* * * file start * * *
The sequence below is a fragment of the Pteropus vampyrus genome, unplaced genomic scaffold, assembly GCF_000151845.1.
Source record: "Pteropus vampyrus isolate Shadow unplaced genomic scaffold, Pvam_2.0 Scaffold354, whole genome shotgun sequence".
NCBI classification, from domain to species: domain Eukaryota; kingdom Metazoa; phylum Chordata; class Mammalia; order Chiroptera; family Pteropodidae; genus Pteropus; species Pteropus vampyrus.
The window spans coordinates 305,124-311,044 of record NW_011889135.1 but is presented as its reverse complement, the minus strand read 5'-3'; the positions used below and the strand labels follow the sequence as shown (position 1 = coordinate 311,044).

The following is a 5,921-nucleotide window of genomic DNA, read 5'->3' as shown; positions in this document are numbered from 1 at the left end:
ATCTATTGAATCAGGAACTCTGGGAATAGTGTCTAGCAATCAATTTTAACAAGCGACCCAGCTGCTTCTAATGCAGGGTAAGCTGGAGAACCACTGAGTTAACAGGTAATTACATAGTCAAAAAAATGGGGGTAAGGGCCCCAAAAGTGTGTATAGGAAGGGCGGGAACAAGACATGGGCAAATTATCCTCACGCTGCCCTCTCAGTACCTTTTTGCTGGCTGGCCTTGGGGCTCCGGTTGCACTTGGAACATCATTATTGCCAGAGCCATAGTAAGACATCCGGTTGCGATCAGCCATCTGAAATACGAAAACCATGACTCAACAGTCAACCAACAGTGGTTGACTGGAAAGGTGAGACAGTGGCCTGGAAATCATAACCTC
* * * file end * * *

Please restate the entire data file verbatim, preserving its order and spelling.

The sequence below is a fragment of the Pteropus vampyrus genome, unplaced genomic scaffold, assembly GCF_000151845.1.
Source record: "Pteropus vampyrus isolate Shadow unplaced genomic scaffold, Pvam_2.0 Scaffold354, whole genome shotgun sequence".
NCBI classification, from domain to species: domain Eukaryota; kingdom Metazoa; phylum Chordata; class Mammalia; order Chiroptera; family Pteropodidae; genus Pteropus; species Pteropus vampyrus.
The window spans coordinates 305,124-311,044 of record NW_011889135.1 but is presented as its reverse complement, the minus strand read 5'-3'; the positions used below and the strand labels follow the sequence as shown (position 1 = coordinate 311,044).

The following is a 5,921-nucleotide window of genomic DNA, read 5'->3' as shown; positions in this document are numbered from 1 at the left end:
ATCTATTGAATCAGGAACTCTGGGAATAGTGTCTAGCAATCAATTTTAACAAGCGACCCAGCTGCTTCTAATGCAGGGTAAGCTGGAGAACCACTGAGTTAACAGGTAATTACATAGTCAAAAAAATGGGGGTAAGGGCCCCAAAAGTGTGTATAGGAAGGGCGGGAACAAGACATGGGCAAATTATCCTCACGCTGCCCTCTCAGTACCTTTTTGCTGGCTGGCCTTGGGGCTCCGGTTGCACTTGGAACATCATTATTGCCAGAGCCATAGTAAGACATCCGGTTGCGATCAGCCATCTGAAATACGAAAACCATGACTCAACAGTCAACCAACAGTGGTTGACTGGAAAGGTGAGACAGTGGCCTGGAAATCATAACCTC